Call for more details and availability!

Thursday, May 8, 2014

Hasselblad H5D-50c Hands-On Tour (Vancouver)


Please join Hasselblad and Beau Photo Supplies for a hands-on experience with the latest Hasselblad H5D-50c integrated medium-format digital SLR system.

The brand new and superbly engineered Hasselblad H5D-50c is the world’s first integrated 50MP medium format camera to use CMOS sensor technology. Join us for this exciting and informative hands-on event. You will be able to test drive the new H5D-50c and experience the benefits of the CMOS interface with Hasselblad representatives.

The event will be at Beau Photo Supplies on Thursday, May 15th from 11:00am - 5:00pm.

*To register for this event, click here. Click on the Contact Info page for a map & address.

For questions about the event, please contact:

Tuesday, May 6, 2014

Colour Impossible Project negatives

Last night I decided to try my hand at bleaching Impossible Project negatives. Earlier that morning I took some Impossible Project photos of me with coloured paint on my face and mouth. I chose to take them in the morning after work they'd be completely finished processing. Then after work, I decided I would make lifts with the emulsion side of the image so that nothing from the photo went to waste, making sure to save the opposite negative side after I'd peeled the photo apart.

After the lifts were done I got together a few things for the bleaching: the black/white 'negative' side that had been left over from making the lifts, a tall container for holding the bleach dilution, tweezers for holding the negative as you dip it in the bleach water, a sable hair paint brush, a rinsing tray, latex gloves and paper towel. Also make sure you do this in a ventilated area as bleach fumes are toxic.

I used a little toilet bowl gel cleaner (that has bleach in it) diluted with water. Others have suggested using liquid bleach diluted with water or Mr. Clean magic erasers and water. The first time I mixed this I used fairly warm almost hot water, the second time I used luke warm water. The negative bleached and rinsed faster when I used the hotter water.

First I rinsed away the white layer using warm water. Then I took the corner of the negative with tweezers and vertically dunked it in the bleach. I did notice that my sharp tweezers scratched up the corner a bit. I wasn't bothered, but if you are, perhaps just use your gloved fingers to swish the photo around in the bleach. After about half a minute I took the negative from the bleach and put it in my rinse tray, gently brushing the surface layer away the bleach had eaten through, to leave a dark green layer. I repeated this twice. The next layer was a lighter green, the one after that was more of a cyan green. After I was done bleaching and rinsing the negatives, I let them dry over night and brought them to work for scanning.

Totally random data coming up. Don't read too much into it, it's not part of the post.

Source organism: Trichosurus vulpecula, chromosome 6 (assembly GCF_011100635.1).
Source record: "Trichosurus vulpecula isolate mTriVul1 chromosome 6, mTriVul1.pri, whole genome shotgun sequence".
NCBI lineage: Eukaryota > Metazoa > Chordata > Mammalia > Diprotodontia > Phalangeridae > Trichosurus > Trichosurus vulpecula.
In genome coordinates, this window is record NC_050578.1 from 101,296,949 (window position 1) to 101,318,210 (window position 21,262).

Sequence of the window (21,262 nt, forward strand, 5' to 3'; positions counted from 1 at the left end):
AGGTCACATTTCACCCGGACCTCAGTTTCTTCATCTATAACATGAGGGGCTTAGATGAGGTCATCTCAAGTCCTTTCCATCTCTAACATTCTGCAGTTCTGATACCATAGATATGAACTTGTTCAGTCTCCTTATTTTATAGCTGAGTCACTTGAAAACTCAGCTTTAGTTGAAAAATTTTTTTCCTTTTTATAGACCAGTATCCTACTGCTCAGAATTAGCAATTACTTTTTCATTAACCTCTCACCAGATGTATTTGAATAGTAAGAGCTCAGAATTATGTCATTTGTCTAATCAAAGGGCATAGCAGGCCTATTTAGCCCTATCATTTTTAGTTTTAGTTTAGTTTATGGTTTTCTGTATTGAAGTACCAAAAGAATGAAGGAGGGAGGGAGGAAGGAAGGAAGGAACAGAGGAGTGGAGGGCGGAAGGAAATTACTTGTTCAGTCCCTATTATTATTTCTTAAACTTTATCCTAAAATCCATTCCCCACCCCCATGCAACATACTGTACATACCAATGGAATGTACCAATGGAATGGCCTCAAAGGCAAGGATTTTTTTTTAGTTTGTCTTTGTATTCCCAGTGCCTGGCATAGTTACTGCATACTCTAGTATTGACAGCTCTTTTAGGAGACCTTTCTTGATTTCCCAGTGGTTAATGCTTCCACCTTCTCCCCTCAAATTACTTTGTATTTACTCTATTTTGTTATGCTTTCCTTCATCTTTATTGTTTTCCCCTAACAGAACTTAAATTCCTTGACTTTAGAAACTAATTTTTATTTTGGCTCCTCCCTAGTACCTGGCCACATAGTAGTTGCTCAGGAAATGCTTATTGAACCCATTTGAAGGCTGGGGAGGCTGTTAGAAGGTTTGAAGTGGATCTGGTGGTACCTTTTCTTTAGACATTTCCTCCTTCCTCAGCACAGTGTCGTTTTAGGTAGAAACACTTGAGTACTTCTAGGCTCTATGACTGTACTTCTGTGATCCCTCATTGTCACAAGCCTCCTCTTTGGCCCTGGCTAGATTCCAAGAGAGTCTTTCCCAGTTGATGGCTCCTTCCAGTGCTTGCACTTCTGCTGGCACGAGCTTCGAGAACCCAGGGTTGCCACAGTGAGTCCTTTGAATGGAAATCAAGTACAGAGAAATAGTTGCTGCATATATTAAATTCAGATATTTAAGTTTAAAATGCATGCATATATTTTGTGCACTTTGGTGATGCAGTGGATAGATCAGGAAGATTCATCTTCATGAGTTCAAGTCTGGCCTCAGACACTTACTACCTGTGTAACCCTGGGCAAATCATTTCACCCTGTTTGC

Negative image. 

Positive image after using curves in Photoshop. I noticed the coloured paint doesn't show up here. Perhaps with more editing the orange and green would be clearer.

If you'd like to see another example please view Beau's flickr site,

Friday, May 2, 2014

My First Worldwide Pinhole Day

April 27th, 2014 was Worldwide Pinhole Photography Day, and since I had never taken a pinhole photograph before Nicole and Kathy convinced me to give it a try! So with the Holga 120 wide pinhole camera and a roll of Lomo 400 film in hand, I set out with my dog, Hudson, on a walk through the park.

It was a pretty sunny day, but spring has sprung and the trees with their full leaves provided quite a bit of coverage on the pathway through the park. So for most of the exposures my shutter speed ranged between 1-2 seconds with the exception of one image that was closer to 3 seconds, in a particularly dark area of the park. I tried using a mini Gorilla Pod for a tripod but found it to be still a bit bouncy, so at times I also just held the camera as close to my body as possible for stability and shot away. This worked with mixed results, but I managed to get some reasonably sharp images, which I was quite excited by! I also tried to shoot a mix of close up images of flowers and further away photos of the whole pathway.

The one thing I didn’t realize about the camera, or take into account while I was shooting anyway, was that it was a WIDE format. Never having done this before or having used the camera at all, I just happily advanced away on the film, lining the numbers up in the back window as you usually would. Somewhere near the end of the roll I started to think, I don’t think I’m supposed to get this many exposures with a roll of 120 film or on a wide format camera…and I wasn’t. This resulted in basically one continuous photo, with no spacing between frames at all and many of them overlapping. I didn’t necessarily mind this at all though! Because it was all the same sort of subject matter, the overlaps seem to work out quite well. The green foliage nicely just runs together, with a few surprise vertical images showing up in the middle. I think my favorite images, if I could pick out a section of this giant long negative, would be the close up shot of the flowers and there’s a nice spot where a shot of the pathway turned out quite sharp. The only part I was a bit disappointed with the overlap was where I had taken a shot of the creek and accidentally overlapped with a vertical image of the trees. I really was hoping for a bit of water motion.  All in all, I had a lot of fun shooting with the pinhole and was pleasantly surprised with my results! I will definitely give it another try and see if I can get some water motion on my little creek.

If you took a pinhole photo on April 27th, make sure you go to and upload your images!

Here’s one of my favourite shots!

To see more check out our Flickr page: